Since 2010, we have been tracking the returns on R&D investment that the largest biopharma companies might expect to achieve from their late-stage pipelines. This year’s analysis shows a large improvement in the average internal rate of return (IRR) on pharmaceutical innovation for our combined cohort. This suggests that the slight uptick seen last year has been nurtured to deliver more tangible growth.
Our latest report looks at the current state of R&D returns for 15 leading biopharma companies, the impact of the pandemic on R&D pipelines during 2021 and how this has expedited the adoption of digital solutions and impacted the IRR. This has left the industry well-positioned to build on the momentum and the lessons of what worked well to optimize processes and fundamentally change the drug research and development paradigm.
Projected returns from innovation continue the upward trend
Last year, we saw the ‘seeds of change’ taking root following six years of decline, although it was only a slight uptick (from 1.5 to 2.7). This trend continues, with the combined cohort experiencing a large uptick from 2020 to 2021 (from 2.7 to 7.0). Figure 1 shows the overall trend line for the IRR between 2013 and 2021 for the combined cohort indicating that the average IRR has returned to a value similar to that last seen in 2014. If emergency-approved COVID-19 related assets are excluded, the projected IRR is 3.2 per cent, showing the industry has improved its core productivity.
Cost to bring an asset to market has declined over the past three years, as peak sales forecasts increase
The combined cohort’s average cost to develop an asset was $2,006 million, a decrease of $370 million from 2020 (but nevertheless an increase of $710 million from 2013). This decrease in 2021 compared to 2020 is due mainly to the overall increase in the number of assets in the late-stage pipeline.
In 2021, the average forecast peak sales per pipeline asset for the combined cohort increased from $422 million in 2020 to $521 million in 2021. The variation in the range of forecast peak sales across companies has also increased, which is driven by the sales forecasts for COVID-19 vaccines.
The sources of innovation are increasingly external
Continuing the trend that we’ve seen for the last few years, the sources of innovation for the late-stage pipeline of our combined cohort is increasingly external. Notably this year has seen an increase in co-developed assets, from 32 per cent in 2020 to 46 per cent in 2021, meaning almost half of the assets in the late-stage pipeline are now being developed through collaborations and scientific partnerships.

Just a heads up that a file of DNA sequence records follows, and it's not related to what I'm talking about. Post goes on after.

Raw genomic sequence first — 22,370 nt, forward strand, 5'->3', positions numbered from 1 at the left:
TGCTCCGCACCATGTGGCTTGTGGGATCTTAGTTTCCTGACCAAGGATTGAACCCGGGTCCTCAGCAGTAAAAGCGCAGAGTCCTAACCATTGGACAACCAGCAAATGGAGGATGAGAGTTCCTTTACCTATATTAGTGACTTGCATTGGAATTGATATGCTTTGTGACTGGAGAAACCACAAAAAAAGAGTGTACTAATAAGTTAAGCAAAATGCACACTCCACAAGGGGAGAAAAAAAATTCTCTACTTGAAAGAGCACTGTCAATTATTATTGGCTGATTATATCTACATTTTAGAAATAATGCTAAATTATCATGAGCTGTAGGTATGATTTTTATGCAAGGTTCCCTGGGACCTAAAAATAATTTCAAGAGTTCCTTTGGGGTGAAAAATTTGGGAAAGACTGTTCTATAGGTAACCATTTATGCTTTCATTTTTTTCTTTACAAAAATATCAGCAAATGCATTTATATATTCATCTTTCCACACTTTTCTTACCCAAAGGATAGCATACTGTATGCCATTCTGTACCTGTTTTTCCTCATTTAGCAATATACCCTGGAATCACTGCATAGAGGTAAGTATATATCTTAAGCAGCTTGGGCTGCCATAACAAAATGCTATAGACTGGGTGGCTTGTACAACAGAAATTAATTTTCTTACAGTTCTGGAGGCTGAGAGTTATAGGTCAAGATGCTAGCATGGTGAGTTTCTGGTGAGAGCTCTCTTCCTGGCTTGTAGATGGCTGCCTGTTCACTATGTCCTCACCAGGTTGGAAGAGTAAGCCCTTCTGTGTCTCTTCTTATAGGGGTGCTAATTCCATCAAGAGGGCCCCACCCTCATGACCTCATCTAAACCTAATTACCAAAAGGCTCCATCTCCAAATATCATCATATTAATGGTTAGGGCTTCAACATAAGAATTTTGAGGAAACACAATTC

Cycle time for the combined cohort has improved slightly but remains above pre-pandemic levels
Over the past few years, rising cycle times have been a continued challenge to biopharma R&D productivity, but our 2021 analysis shows an improvement to 6.9 years. During our analysis period, disruptions to routine drug development activity due to COVID-19 steadily declined. However, despite the dip, the overall cycle time for combined cohort continues to remain above 2019 levels, reinforcing the need to optimize processes or fundamentally change the drug development paradigm.
Navigating the impact of the pandemic has been an all-encompassing, a once-in-a-generation, challenge for the biopharma industry. While the industry rose to the occasion by making innovative changes to the R&D process, now is the time to sustain the momentum of change to prepare for the future. Success will depend on the industry’s ability to learn the lessons from the use of transformative trial design and roll-out, cross industry collaborations, and the adoption of digital solutions, to maintain and institutionalize new ways of working for the future.
We have identified a number of over-arching areas which companies should focus on to nurture the growth identified by our 2021 analysis and create a more productive future for R&D.